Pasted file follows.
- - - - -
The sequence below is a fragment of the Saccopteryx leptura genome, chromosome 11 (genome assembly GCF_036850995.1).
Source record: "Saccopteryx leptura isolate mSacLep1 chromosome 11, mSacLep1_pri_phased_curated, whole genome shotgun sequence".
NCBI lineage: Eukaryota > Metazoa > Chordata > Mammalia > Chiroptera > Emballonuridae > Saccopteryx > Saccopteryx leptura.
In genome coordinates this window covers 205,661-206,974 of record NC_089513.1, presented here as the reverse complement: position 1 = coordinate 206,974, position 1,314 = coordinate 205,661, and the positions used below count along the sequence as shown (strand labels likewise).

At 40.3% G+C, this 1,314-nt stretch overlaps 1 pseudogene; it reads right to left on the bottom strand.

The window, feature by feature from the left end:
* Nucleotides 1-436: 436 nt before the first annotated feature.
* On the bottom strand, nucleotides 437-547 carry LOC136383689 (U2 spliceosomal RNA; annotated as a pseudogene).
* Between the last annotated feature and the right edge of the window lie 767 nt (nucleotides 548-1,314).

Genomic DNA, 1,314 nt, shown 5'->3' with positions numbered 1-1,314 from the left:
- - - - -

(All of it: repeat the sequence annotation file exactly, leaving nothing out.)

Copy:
The sequence below is a fragment of the Saccopteryx leptura genome, chromosome 11 (genome assembly GCF_036850995.1).
Source record: "Saccopteryx leptura isolate mSacLep1 chromosome 11, mSacLep1_pri_phased_curated, whole genome shotgun sequence".
NCBI lineage: Eukaryota > Metazoa > Chordata > Mammalia > Chiroptera > Emballonuridae > Saccopteryx > Saccopteryx leptura.
In genome coordinates this window covers 205,661-206,974 of record NC_089513.1, presented here as the reverse complement: position 1 = coordinate 206,974, position 1,314 = coordinate 205,661, and the positions used below count along the sequence as shown (strand labels likewise).

At 40.3% G+C, this 1,314-nt stretch overlaps 1 pseudogene; it reads right to left on the bottom strand.

The window, feature by feature from the left end:
* Nucleotides 1-436: 436 nt before the first annotated feature.
* On the bottom strand, nucleotides 437-547 carry LOC136383689 (U2 spliceosomal RNA; annotated as a pseudogene).
* Between the last annotated feature and the right edge of the window lie 767 nt (nucleotides 548-1,314).

Genomic DNA, 1,314 nt, shown 5'->3' with positions numbered 1-1,314 from the left: